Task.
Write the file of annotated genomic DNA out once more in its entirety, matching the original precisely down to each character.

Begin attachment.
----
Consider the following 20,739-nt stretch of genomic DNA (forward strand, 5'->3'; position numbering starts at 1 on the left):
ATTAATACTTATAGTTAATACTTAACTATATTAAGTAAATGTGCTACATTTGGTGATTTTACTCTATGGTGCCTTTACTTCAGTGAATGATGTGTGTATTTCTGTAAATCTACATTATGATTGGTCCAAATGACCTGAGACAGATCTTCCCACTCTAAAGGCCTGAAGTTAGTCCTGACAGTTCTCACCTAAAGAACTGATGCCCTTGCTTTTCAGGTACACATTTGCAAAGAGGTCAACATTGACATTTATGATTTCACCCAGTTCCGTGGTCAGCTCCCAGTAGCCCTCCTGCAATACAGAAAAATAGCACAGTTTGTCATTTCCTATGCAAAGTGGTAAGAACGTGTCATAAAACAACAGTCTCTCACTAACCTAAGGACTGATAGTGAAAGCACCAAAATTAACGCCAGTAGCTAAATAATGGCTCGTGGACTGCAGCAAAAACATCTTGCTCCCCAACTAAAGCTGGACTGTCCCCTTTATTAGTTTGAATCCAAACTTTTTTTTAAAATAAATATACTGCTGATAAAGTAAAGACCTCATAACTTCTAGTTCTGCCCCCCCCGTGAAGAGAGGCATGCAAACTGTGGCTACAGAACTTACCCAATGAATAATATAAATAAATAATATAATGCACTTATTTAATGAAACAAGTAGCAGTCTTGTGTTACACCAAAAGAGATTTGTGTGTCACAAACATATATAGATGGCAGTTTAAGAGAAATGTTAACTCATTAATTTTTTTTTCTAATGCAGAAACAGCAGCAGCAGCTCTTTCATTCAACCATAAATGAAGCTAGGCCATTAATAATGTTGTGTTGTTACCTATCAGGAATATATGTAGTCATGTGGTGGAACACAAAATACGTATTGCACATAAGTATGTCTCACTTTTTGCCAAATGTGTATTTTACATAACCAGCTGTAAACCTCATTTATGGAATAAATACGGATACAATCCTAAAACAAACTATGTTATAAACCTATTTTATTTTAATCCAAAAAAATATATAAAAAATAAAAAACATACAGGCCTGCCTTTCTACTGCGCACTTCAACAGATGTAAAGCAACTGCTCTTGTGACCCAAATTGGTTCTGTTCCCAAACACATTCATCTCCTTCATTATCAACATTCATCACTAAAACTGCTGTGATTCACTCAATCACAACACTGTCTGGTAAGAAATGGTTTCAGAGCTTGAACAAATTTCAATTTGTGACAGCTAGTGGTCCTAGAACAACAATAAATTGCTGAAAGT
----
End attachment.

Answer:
Consider the following 20,739-nt stretch of genomic DNA (forward strand, 5'->3'; position numbering starts at 1 on the left):
ATTAATACTTATAGTTAATACTTAACTATATTAAGTAAATGTGCTACATTTGGTGATTTTACTCTATGGTGCCTTTACTTCAGTGAATGATGTGTGTATTTCTGTAAATCTACATTATGATTGGTCCAAATGACCTGAGACAGATCTTCCCACTCTAAAGGCCTGAAGTTAGTCCTGACAGTTCTCACCTAAAGAACTGATGCCCTTGCTTTTCAGGTACACATTTGCAAAGAGGTCAACATTGACATTTATGATTTCACCCAGTTCCGTGGTCAGCTCCCAGTAGCCCTCCTGCAATACAGAAAAATAGCACAGTTTGTCATTTCCTATGCAAAGTGGTAAGAACGTGTCATAAAACAACAGTCTCTCACTAACCTAAGGACTGATAGTGAAAGCACCAAAATTAACGCCAGTAGCTAAATAATGGCTCGTGGACTGCAGCAAAAACATCTTGCTCCCCAACTAAAGCTGGACTGTCCCCTTTATTAGTTTGAATCCAAACTTTTTTTTAAAATAAATATACTGCTGATAAAGTAAAGACCTCATAACTTCTAGTTCTGCCCCCCCCGTGAAGAGAGGCATGCAAACTGTGGCTACAGAACTTACCCAATGAATAATATAAATAAATAATATAATGCACTTATTTAATGAAACAAGTAGCAGTCTTGTGTTACACCAAAAGAGATTTGTGTGTCACAAACATATATAGATGGCAGTTTAAGAGAAATGTTAACTCATTAATTTTTTTTTCTAATGCAGAAACAGCAGCAGCAGCTCTTTCATTCAACCATAAATGAAGCTAGGCCATTAATAATGTTGTGTTGTTACCTATCAGGAATATATGTAGTCATGTGGTGGAACACAAAATACGTATTGCACATAAGTATGTCTCACTTTTTGCCAAATGTGTATTTTACATAACCAGCTGTAAACCTCATTTATGGAATAAATACGGATACAATCCTAAAACAAACTATGTTATAAACCTATTTTATTTTAATCCAAAAAAATATATAAAAAATAAAAAACATACAGGCCTGCCTTTCTACTGCGCACTTCAACAGATGTAAAGCAACTGCTCTTGTGACCCAAATTGGTTCTGTTCCCAAACACATTCATCTCCTTCATTATCAACATTCATCACTAAAACTGCTGTGATTCACTCAATCACAACACTGTCTGGTAAGAAATGGTTTCAGAGCTTGAACAAATTTCAATTTGTGACAGCTAGTGGTCCTAGAACAACAATAAATTGCTGAAAGT